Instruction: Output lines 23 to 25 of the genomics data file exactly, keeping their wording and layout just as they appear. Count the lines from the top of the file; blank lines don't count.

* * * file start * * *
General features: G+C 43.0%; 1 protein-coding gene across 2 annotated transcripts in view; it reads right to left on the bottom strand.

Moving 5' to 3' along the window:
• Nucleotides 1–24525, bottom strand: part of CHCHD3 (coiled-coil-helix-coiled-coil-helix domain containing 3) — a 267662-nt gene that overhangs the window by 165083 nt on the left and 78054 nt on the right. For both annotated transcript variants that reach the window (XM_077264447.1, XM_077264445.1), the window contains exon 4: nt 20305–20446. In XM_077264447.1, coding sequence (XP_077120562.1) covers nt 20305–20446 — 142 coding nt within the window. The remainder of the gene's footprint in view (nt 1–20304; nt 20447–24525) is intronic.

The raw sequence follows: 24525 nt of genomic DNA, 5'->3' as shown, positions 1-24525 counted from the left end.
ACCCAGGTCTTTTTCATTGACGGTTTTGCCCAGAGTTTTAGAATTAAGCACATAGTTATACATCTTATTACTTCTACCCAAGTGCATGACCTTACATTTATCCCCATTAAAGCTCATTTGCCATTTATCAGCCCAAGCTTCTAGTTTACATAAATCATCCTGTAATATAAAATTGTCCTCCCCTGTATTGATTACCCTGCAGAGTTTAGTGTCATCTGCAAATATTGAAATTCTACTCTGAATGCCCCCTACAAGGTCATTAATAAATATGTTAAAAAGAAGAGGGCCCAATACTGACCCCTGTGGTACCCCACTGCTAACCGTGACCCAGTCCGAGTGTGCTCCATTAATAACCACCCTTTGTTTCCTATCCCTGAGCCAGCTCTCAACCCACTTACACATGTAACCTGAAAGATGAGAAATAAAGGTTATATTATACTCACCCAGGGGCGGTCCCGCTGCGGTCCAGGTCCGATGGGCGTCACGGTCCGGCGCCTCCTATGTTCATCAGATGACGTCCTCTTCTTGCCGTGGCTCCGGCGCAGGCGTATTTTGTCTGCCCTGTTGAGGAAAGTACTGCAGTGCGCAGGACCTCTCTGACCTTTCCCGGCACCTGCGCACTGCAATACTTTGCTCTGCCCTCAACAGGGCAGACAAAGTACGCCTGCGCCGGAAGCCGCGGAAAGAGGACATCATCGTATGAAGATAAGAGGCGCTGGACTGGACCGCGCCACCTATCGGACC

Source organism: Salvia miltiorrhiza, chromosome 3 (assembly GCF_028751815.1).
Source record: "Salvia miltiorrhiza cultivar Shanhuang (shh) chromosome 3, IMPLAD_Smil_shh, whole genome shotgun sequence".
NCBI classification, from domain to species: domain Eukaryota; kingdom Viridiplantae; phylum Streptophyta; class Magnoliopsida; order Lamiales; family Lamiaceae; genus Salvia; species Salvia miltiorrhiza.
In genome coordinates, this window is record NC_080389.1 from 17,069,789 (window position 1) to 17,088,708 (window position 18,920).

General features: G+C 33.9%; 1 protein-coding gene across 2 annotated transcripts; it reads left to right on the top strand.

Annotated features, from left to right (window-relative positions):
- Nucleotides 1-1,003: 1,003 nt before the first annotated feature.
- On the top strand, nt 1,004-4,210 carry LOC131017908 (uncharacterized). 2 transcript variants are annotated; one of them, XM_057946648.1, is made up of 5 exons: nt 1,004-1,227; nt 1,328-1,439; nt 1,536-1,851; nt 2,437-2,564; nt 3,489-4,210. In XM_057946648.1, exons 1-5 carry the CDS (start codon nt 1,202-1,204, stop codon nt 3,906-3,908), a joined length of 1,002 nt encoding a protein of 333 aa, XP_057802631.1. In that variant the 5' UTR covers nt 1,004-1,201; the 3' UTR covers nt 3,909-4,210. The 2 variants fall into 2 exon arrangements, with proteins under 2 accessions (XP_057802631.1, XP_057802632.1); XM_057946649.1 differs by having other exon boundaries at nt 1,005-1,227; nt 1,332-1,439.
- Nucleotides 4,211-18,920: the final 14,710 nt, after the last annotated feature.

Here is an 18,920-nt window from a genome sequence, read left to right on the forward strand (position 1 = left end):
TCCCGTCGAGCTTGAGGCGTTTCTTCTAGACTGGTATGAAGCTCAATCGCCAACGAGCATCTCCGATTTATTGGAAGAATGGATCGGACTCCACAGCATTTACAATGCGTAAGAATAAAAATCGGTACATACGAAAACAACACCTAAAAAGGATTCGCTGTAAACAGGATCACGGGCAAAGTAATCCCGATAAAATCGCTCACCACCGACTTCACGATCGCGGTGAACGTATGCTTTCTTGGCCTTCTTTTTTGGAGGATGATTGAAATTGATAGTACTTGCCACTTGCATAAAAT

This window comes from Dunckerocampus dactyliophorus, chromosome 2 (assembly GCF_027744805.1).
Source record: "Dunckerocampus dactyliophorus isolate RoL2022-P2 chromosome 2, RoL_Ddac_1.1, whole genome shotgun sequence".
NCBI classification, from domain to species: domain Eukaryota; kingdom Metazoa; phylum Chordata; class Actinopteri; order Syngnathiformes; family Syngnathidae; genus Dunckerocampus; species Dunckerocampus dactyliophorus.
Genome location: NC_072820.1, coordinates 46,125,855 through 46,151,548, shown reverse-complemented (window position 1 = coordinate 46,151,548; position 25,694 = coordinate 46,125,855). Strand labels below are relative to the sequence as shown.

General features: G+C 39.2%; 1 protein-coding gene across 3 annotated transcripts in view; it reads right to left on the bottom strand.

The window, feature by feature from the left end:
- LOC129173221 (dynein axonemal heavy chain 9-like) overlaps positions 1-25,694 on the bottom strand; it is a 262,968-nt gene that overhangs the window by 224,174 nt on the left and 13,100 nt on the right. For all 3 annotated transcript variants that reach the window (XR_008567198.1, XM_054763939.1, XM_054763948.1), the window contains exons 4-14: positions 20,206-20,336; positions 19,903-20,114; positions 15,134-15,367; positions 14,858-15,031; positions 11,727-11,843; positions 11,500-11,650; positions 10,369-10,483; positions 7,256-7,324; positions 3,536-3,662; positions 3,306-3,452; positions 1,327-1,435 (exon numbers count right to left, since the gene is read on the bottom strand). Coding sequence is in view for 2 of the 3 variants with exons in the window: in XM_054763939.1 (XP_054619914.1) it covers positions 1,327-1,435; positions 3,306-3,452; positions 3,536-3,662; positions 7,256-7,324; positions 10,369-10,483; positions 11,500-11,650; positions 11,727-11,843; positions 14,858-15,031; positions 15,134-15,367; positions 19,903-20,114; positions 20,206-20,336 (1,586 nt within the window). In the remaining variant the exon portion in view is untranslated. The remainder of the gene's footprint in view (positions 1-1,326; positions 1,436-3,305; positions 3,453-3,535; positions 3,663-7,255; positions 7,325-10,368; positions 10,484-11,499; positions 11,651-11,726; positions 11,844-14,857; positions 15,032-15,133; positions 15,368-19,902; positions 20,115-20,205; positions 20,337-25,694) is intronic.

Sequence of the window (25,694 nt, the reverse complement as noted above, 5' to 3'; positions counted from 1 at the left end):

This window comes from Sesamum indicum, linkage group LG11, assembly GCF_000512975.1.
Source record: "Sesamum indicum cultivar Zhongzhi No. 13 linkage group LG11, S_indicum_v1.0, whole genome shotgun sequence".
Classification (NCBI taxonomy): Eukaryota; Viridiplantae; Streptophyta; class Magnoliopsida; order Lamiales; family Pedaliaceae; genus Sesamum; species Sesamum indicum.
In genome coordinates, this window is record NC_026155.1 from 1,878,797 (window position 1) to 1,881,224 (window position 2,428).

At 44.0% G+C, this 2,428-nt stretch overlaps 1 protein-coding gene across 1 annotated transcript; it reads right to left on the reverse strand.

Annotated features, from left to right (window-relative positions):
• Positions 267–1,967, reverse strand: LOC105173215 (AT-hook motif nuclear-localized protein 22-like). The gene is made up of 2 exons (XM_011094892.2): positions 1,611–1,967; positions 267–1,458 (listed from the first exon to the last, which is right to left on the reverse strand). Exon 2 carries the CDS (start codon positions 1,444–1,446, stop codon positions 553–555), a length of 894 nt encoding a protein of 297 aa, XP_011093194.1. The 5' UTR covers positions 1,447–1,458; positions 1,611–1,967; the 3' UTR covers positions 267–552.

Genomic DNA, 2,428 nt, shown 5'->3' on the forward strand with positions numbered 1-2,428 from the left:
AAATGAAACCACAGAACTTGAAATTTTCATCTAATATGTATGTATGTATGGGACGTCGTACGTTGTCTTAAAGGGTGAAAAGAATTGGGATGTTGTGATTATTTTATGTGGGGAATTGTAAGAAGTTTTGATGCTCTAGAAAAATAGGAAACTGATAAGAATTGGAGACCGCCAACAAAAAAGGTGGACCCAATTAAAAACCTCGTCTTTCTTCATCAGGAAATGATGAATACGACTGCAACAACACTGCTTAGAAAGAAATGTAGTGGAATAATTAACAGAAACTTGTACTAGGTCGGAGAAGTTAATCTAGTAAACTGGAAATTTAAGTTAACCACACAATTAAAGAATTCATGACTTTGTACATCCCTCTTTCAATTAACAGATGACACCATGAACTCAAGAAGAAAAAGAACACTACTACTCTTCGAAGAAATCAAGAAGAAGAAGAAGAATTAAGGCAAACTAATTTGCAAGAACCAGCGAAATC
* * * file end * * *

- LOC129173221 (dynein axonemal heavy chain 9-like) overlaps positions 1-25,694 on the bottom strand; it is a 262,968-nt gene that overhangs the window by 224,174 nt on the left and 13,100 nt on the right. For all 3 annotated transcript variants that reach the window (XR_008567198.1, XM_054763939.1, XM_054763948.1), the window contains exons 4-14: positions 20,206-20,336; positions 19,903-20,114; positions 15,134-15,367; positions 14,858-15,031; positions 11,727-11,843; positions 11,500-11,650; positions 10,369-10,483; positions 7,256-7,324; positions 3,536-3,662; positions 3,306-3,452; positions 1,327-1,435 (exon numbers count right to left, since the gene is read on the bottom strand). Coding sequence is in view for 2 of the 3 variants with exons in the window: in XM_054763939.1 (XP_054619914.1) it covers positions 1,327-1,435; positions 3,306-3,452; positions 3,536-3,662; positions 7,256-7,324; positions 10,369-10,483; positions 11,500-11,650; positions 11,727-11,843; positions 14,858-15,031; positions 15,134-15,367; positions 19,903-20,114; positions 20,206-20,336 (1,586 nt within the window). In the remaining variant the exon portion in view is untranslated. The remainder of the gene's footprint in view (positions 1-1,326; positions 1,436-3,305; positions 3,453-3,535; positions 3,663-7,255; positions 7,325-10,368; positions 10,484-11,499; positions 11,651-11,726; positions 11,844-14,857; positions 15,032-15,133; positions 15,368-19,902; positions 20,115-20,205; positions 20,337-25,694) is intronic.

Sequence of the window (25,694 nt, the reverse complement as noted above, 5' to 3'; positions counted from 1 at the left end):

This window comes from Sesamum indicum, linkage group LG11, assembly GCF_000512975.1.